If any good came of Prohibition, it’s the parties celebrating the end of it.
While over half the states in the US had gone dry way before the Volstead Act went into effect, the “prohibition of alcoholic beverages” officially kicked off on January 16, 1920. This meant that the “manufacture, sale, transportation, importation, possession or distribution” of any beverage of at least .5% alcohol was illegal–except under specific circumstances, such as religious ceremonies and medical necessity. It’s safe to say the 1920’s saw an uptick in reported backaches and insomnia…
When many folks went looking for a good time, however, it wasn’t the local doctor they consulted, but rather a gentleman behind a door, waiting for a password. If granted entry to one of these “speakeasies” (so named for the necessity to “speak easy,” relaxed, softly, inside and about such places, so as not to draw the attention of authorities), one might expect to find a glorious den of iniquities. Girls, gambling, gangsters—all those dangers that appealed to the types of desires the nation’s moral authority was desperate to eradicate.
While speakeasies were not as abundant as movies and television tend to portray today, they were popular in cities like New York and Chicago. They were also prevalent on Washington Blvd., in burgeoning Culver City, where three movie studios were feeding America’s love affair with glamour. Behind the scenes, the blind pigs were feeding the entertainment industry’s desire for hooch and high times.
Amidst this sea of enterprise and extravagance, Mr. Harry H. Culver opened the Hotel Hunt, in 1924. The flatiron, “wedge-shaped Renaissance revival-style beauty,” boasting “150 modern apartments for everyone to enjoy” was built by the LA-based architectural firm, Curlett and Beelman. This was the same team behind Los Angeles’ Park Plaza Hotel and the Hollywood Roosevelt Hotel. Like these, Hotel Hunt—later renamed the Culver Hotel–was also a luxury property.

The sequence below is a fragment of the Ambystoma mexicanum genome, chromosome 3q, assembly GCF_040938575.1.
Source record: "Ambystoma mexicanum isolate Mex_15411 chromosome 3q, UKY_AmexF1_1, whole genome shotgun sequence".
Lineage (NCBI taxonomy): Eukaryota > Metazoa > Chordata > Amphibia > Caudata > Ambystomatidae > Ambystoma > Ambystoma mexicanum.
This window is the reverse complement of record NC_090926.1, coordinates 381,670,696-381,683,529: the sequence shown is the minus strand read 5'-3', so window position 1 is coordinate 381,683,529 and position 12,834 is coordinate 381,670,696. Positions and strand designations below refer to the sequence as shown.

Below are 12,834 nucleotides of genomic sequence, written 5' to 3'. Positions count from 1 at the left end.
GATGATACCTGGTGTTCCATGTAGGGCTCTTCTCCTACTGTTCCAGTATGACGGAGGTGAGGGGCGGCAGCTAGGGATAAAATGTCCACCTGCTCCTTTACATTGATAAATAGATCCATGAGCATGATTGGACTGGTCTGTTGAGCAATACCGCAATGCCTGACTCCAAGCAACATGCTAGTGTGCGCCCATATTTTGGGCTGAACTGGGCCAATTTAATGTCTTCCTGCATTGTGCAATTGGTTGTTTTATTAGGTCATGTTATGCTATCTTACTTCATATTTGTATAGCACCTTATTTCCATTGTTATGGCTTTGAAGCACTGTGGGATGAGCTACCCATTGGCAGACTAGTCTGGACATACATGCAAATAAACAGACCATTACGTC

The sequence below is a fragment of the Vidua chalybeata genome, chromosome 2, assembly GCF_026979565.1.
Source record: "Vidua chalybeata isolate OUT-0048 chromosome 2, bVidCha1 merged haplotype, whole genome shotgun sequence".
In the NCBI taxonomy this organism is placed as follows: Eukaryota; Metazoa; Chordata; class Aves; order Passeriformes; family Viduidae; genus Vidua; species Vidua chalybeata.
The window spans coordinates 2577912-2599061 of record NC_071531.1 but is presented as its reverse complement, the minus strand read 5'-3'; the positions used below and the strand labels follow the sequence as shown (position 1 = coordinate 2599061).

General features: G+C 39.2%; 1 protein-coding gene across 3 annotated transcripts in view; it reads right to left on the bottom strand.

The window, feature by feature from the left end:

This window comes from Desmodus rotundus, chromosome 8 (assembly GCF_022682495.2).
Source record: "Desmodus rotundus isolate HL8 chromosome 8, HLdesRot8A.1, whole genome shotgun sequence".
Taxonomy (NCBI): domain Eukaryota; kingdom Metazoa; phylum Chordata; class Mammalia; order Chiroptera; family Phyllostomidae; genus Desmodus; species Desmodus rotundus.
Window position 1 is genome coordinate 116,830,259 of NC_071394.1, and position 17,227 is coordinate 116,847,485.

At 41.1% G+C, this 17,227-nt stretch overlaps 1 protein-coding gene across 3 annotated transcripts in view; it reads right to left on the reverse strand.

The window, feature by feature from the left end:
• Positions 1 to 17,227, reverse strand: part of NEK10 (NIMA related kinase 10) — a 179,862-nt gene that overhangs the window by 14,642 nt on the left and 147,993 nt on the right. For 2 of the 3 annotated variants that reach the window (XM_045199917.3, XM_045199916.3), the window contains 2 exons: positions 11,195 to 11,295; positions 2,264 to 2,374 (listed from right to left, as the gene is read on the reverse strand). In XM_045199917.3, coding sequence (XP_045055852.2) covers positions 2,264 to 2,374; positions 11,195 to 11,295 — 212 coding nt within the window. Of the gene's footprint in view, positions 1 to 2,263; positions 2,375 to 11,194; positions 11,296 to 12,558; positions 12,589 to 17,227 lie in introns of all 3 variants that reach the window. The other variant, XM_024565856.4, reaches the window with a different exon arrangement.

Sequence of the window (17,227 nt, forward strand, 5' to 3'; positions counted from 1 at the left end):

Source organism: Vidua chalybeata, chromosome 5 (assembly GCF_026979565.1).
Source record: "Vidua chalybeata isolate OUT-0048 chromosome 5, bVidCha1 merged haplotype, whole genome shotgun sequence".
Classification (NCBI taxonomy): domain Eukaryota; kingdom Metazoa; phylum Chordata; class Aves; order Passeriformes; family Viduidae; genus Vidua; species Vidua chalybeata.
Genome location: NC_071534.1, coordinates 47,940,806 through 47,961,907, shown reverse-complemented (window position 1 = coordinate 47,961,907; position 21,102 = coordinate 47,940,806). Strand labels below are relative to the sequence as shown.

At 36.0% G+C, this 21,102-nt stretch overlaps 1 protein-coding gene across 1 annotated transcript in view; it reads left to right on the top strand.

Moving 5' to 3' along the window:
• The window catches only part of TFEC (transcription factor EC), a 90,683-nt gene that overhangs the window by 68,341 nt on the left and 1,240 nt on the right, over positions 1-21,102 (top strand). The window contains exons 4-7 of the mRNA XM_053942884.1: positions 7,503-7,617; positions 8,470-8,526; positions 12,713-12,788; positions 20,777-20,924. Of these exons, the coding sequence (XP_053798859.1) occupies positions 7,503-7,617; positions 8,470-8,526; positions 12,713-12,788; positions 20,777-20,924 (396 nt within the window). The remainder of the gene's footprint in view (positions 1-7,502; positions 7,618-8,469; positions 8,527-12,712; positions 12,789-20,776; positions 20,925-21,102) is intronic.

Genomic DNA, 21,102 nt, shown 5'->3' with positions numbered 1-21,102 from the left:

While the rest of the United States suffered through a financial downturn that would become the Great Depression, within Culver City, the 20’s roared gayly on. Like “the Heart of Screenland,” itself, the Culver Hotel was right in the middle of the action.
On Saturday, September 6, the Culver Hotel—now with only forty-six rooms…but upgraded from one washroom per floor to a bathroom in each guestroom—celebrated their 90th anniversary. Needless to say, as a hotel born into the Golden Age of Hollywood, located on a street of free-spirited speakeasies, there was one heckuva birthday party.
Double Cross Vodka, Selvarey, Plymouth Gin, Chivas, Kappa, Ketel One, Nolet’s Silver, Johnnie Walker, Bulleit Frontier Whiskey, Templeton Rye, Antica Formula, Avion Tequila, American Harvest Organic Spirit, Marquis, Peroni, Absolut and Coastal Vines sponsored the alcohol. The only bathtub gin around would’ve been poured from the bottle into one of the actual, newly remodeled bathtubs; certainly there was enough of it for a soak. Nine different passed hors d’oeuvres, like spring petite lamb-chasseur, crab-stuffed mushrooms, lobster a la Newberg and boeuf terrine en gelee were plentiful and only the first course. An anniversary cake by Jamaica’s Cakes, plum pudding, key lime mini tarts and sweet rice fritters appeared after an hour or so, and the third shift began around 10pm, featuring an assortment of sliders and fries. One presumes the pub grub was intended to dry out those partygoers who weren’t planning to go home via their own private livery. Guests were provided with a special Uber offer, just in case.
For the most part, partygoers seemed happy to fully immerse themselves in the experience. Flapper dresses and fedoras abounded, and even the mixologists were in costume. Guests were welcome to explore the first three floors of the hotel, with a different craft cocktail in every bar and ballroom. Modern Cocktail Society Band, and Sylvia and the Rhythm Boys were there to play everybody’s Jazz Age favorites, as folks Lindy Hopped, Charlestoned, and Fox Trotted the night away. A few burlesque performers even came out to show how it’s done. On the third floor, the Culver Hotel’s rooms and suites were open for guests to tour on their own.
Although the Culver Hotel has a reputation for being one of the most haunted spots in the city, the only ghosts around appeared to be the specters of history, mingling with the hotel’s present incarnation and hints of a thriving future.